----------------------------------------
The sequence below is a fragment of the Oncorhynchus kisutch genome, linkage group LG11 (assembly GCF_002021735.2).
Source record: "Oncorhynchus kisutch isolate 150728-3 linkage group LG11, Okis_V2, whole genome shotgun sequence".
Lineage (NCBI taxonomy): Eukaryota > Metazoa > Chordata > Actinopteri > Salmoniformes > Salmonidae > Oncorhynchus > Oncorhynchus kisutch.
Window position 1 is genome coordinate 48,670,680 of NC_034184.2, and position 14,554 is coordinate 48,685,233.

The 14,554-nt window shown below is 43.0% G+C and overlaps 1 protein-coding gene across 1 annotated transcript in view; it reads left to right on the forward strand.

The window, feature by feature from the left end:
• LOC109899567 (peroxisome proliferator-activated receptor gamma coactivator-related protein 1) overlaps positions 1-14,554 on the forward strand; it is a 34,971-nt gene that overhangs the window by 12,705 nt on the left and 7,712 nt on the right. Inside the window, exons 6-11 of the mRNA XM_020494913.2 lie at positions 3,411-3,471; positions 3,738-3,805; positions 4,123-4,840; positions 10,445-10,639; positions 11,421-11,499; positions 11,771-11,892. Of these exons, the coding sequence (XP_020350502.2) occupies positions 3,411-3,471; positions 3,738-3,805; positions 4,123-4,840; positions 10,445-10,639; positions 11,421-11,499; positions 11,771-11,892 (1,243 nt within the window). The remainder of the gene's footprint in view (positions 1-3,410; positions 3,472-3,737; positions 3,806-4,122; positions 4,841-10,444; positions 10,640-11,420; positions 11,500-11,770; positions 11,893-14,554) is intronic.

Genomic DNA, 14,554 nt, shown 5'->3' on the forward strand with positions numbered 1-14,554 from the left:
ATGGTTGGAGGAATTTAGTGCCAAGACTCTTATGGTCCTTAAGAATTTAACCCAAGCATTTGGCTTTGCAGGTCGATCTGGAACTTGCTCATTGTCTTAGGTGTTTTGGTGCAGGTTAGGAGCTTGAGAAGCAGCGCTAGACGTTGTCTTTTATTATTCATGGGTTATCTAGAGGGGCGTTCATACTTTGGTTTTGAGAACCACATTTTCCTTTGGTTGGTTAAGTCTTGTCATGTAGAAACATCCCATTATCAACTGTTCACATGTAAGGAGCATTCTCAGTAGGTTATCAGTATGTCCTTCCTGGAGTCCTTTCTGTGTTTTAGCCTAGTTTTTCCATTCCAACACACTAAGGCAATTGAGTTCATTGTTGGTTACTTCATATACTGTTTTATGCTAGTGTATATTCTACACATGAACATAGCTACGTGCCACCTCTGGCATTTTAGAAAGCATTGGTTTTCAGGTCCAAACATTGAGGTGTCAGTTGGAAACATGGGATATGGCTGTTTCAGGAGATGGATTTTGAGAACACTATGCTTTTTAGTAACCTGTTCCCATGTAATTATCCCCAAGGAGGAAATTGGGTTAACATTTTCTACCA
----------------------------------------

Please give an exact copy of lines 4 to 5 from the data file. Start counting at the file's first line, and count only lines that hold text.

Window position 1 is genome coordinate 48,670,680 of NC_034184.2, and position 14,554 is coordinate 48,685,233.

The 14,554-nt window shown below is 43.0% G+C and overlaps 1 protein-coding gene across 1 annotated transcript in view; it reads left to right on the forward strand.